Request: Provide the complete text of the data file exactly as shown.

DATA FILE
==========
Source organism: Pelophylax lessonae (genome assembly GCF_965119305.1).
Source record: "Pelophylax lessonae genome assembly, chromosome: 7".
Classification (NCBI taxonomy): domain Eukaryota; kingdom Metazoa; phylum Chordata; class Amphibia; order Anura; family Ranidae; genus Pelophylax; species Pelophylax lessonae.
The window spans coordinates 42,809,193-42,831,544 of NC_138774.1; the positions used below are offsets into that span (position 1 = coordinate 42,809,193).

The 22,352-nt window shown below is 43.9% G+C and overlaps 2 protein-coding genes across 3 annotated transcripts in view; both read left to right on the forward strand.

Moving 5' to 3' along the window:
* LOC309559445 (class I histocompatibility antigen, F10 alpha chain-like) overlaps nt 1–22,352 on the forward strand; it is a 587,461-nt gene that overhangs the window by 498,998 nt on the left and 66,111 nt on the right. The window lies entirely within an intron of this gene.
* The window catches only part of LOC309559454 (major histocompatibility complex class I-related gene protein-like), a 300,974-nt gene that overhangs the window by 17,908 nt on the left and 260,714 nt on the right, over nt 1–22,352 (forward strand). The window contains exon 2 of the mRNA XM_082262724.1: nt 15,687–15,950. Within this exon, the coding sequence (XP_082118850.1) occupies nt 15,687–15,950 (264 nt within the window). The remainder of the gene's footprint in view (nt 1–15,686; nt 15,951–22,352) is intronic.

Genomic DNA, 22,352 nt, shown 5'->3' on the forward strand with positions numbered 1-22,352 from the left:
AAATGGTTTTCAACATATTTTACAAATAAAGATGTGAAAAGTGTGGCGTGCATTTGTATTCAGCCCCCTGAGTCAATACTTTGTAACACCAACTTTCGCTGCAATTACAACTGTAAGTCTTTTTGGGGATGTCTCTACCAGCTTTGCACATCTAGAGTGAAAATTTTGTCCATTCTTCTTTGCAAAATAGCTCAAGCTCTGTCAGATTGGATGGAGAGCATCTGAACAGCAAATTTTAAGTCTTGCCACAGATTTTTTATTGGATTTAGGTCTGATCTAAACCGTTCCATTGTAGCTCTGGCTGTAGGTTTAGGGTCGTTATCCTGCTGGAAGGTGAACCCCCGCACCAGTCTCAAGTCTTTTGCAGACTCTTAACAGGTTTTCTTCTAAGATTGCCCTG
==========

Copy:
Source organism: Pelophylax lessonae (genome assembly GCF_965119305.1).
Source record: "Pelophylax lessonae genome assembly, chromosome: 7".
Classification (NCBI taxonomy): domain Eukaryota; kingdom Metazoa; phylum Chordata; class Amphibia; order Anura; family Ranidae; genus Pelophylax; species Pelophylax lessonae.
The window spans coordinates 42,809,193-42,831,544 of NC_138774.1; the positions used below are offsets into that span (position 1 = coordinate 42,809,193).

The 22,352-nt window shown below is 43.9% G+C and overlaps 2 protein-coding genes across 3 annotated transcripts in view; both read left to right on the forward strand.

Moving 5' to 3' along the window:
* LOC309559445 (class I histocompatibility antigen, F10 alpha chain-like) overlaps nt 1–22,352 on the forward strand; it is a 587,461-nt gene that overhangs the window by 498,998 nt on the left and 66,111 nt on the right. The window lies entirely within an intron of this gene.
* The window catches only part of LOC309559454 (major histocompatibility complex class I-related gene protein-like), a 300,974-nt gene that overhangs the window by 17,908 nt on the left and 260,714 nt on the right, over nt 1–22,352 (forward strand). The window contains exon 2 of the mRNA XM_082262724.1: nt 15,687–15,950. Within this exon, the coding sequence (XP_082118850.1) occupies nt 15,687–15,950 (264 nt within the window). The remainder of the gene's footprint in view (nt 1–15,686; nt 15,951–22,352) is intronic.

Genomic DNA, 22,352 nt, shown 5'->3' on the forward strand with positions numbered 1-22,352 from the left:
AAATGGTTTTCAACATATTTTACAAATAAAGATGTGAAAAGTGTGGCGTGCATTTGTATTCAGCCCCCTGAGTCAATACTTTGTAACACCAACTTTCGCTGCAATTACAACTGTAAGTCTTTTTGGGGATGTCTCTACCAGCTTTGCACATCTAGAGTGAAAATTTTGTCCATTCTTCTTTGCAAAATAGCTCAAGCTCTGTCAGATTGGATGGAGAGCATCTGAACAGCAAATTTTAAGTCTTGCCACAGATTTTTTATTGGATTTAGGTCTGATCTAAACCGTTCCATTGTAGCTCTGGCTGTAGGTTTAGGGTCGTTATCCTGCTGGAAGGTGAACCCCCGCACCAGTCTCAAGTCTTTTGCAGACTCTTAACAGGTTTTCTTCTAAGATTGCCCTG